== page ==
words by tom spooner
Ruff Buff is the debut album from The Get Money Squad, a project by the Buffalo duo of Quinton Brock and Jon Bap. Despite their tender years, both Brock and Bap have released impressively idiosyncratic takes on soul, R&B, rap and electronica – Bap as a solo artist and Brock most notably as one half of Network.
The Get Money Squad’s slacker alt-rock comes as something of a surprise, being a marked departure from their usual creative furrows. Thankfully it’s underpinned with the same intrepid enthusiasm to explore new sonic textures and rhythms, and defy the limitations of genre.
Drawing on the lineage of stoned indie-rock that stretches from Pavement through to Mac DeMarco and beyond, Ruff Buff is ramshackle and charming in all the right measures. There’s a looseness of execution throughout, but the melodies and guitar hooks often shine through.
Taken as a whole, it’s an evocative work that captures the heady exuberance of youth. Ruff Buff taps into that unique sense of freedom and optimism, when it was possible to own the summers and all the intoxicating sweetness they contained. It’s a time long before the rigmarole of the work-sleep-rent routine was stamped indelibly on our lives; when we smoked weed all day without worrying that it would make us unproductive or prove terminal to ‘serious’ relationships. The only things that really mattered back then were music, friends, and trying to catch those first sparks of romance that flitted around the boundaries between lust and love.
It’s fitting then that Youth is a standout track. Dealing with a communication breakdown, it’s a treacly ketamine wade through Pavementesque motifs. Amongst the whistles and guitar solos, Brock stretches out his words to hit playful rhymes in a way that’s hard not to delight in. Another highlight is June666 – its warm phasered guitar and catchy chorus see the duo at their laidback melodic best.
There’s evidence on Ruff Buff that Brock and Bap may be looking beyond their own experiences of youth and to those of the past as they pastiche 1950s doo wop on Cupid and turn to the dreams of stardom that echo in the 1970s’ college corridors on Not Far. The latter’s spoken word intro recalls Nada Surf’s own cataloguing of collegiate anxiety, Popular.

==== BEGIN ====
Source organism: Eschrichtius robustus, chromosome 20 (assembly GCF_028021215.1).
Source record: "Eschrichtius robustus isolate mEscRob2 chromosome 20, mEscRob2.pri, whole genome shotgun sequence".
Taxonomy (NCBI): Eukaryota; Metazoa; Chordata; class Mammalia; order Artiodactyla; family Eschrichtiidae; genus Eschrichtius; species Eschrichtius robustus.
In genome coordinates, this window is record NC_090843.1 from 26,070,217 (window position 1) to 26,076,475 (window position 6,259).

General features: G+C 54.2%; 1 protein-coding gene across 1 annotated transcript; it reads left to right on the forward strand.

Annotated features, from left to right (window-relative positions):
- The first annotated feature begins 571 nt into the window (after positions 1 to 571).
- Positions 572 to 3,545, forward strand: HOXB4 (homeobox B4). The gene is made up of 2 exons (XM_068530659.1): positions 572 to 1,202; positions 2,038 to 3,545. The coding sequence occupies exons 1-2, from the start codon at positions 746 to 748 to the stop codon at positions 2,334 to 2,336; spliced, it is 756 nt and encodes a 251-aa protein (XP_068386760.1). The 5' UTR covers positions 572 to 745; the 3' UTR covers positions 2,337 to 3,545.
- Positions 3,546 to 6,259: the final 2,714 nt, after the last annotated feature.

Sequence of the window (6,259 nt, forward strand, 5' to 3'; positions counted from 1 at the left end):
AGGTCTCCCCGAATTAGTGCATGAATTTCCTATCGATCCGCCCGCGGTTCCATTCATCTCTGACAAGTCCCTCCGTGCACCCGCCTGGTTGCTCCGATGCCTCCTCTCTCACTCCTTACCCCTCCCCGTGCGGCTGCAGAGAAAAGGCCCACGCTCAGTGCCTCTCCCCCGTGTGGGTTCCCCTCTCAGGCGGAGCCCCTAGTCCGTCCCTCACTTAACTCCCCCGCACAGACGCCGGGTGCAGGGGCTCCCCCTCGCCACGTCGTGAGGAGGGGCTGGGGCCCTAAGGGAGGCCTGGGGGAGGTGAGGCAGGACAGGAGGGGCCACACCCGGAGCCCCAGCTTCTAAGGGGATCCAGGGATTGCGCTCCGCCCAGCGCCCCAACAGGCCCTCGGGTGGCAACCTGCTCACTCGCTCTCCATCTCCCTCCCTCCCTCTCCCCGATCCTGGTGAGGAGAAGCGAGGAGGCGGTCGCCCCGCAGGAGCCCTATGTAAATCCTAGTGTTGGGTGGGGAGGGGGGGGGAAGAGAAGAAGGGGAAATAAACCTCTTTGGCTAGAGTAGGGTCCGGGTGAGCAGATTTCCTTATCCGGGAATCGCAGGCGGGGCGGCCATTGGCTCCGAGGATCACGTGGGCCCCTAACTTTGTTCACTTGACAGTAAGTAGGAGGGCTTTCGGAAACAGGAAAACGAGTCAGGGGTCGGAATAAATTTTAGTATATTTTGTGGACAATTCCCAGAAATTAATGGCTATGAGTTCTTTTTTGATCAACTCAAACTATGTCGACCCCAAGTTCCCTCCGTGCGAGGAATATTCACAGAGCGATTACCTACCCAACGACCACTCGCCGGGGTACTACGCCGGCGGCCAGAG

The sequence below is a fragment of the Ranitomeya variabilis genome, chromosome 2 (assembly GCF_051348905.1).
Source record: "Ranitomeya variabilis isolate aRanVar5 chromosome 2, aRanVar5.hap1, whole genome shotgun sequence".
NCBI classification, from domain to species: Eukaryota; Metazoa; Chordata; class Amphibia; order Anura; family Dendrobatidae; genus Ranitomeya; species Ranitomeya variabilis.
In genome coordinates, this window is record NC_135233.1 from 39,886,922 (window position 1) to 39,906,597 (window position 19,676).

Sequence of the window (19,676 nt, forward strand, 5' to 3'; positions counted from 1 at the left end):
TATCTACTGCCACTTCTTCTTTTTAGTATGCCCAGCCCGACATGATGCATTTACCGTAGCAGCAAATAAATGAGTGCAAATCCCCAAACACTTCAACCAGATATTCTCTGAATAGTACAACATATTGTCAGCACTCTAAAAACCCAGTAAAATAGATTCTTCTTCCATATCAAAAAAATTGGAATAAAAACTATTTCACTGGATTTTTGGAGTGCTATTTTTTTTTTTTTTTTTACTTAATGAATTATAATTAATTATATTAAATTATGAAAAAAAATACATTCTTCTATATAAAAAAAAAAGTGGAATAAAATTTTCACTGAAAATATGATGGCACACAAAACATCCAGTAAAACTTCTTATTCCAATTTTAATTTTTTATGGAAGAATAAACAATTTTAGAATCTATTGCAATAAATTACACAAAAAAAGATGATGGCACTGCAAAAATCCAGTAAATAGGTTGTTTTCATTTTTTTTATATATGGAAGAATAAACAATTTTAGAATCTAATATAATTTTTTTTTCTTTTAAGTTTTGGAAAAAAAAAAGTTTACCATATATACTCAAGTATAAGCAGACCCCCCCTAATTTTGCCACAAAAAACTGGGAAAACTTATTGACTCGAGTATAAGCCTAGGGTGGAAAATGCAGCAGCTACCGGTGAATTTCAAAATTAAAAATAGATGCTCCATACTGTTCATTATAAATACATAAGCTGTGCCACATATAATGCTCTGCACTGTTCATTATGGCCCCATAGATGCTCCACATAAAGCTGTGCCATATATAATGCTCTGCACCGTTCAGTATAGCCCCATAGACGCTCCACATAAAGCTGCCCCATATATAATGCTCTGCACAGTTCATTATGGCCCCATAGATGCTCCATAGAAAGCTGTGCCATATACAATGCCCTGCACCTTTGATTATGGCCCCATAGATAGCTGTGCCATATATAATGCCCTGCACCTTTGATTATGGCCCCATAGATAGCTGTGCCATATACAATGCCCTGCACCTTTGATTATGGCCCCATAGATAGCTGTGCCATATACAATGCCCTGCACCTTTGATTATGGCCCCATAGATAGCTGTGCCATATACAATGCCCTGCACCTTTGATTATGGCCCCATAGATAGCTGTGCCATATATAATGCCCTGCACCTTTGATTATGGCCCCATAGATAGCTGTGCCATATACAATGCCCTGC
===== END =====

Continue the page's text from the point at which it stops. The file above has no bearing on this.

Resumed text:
Classic teenage themes of love lost and found make frequent appearances. On Back Again broken hearts fall into the same category as snapping the arm off your favourite transformer or accidentally ripping the cover of a rare comic – a bittersweet distance from the rawness of real pain. The Cul De Sac is all about a fledgling romance, delivered with vocal chirrups and an intriguingly fractured chorus. Like most tracks on Ruff Buff it threatens to descend into stoned laughter and it’s as if the previous two minutes were a rare triumph over giggles, a capturing of a moment against the odds.
The effects-heavy guitar sound and lo-fi production on Ruff Buff is reminiscent of the early releases of defunct British band Let’s Wrestle. You can hear it most on tracks like Pillow Talk with its woozy falsetto and big harmonies. Even Brock’s vocals share an affinity with those of Wesley Patrick Gonzalez; how he delivers each word with palpable relish, deliberate yet wholly lackadaisical.
There are moments on Ruff Buff where the hooks or melodies fail to lift songs much above pastiche. New Hot Fire for one is straight-up garage rock, fuzzy and frantic, offering little. Having said that, this isn’t high art and is not supposed to be critiqued as such. It’s an album that needs to be played loud in a park with friends, a frisbee and a crate of beer, on a road trip where the tarmac stretches out endlessly, or on a beach as the sun melts into the horizon. Ruff Buff is an evocative rush through the hazy, myriad joys of youth. Whether you’re living it or nostalgic for it, it’s something to savour.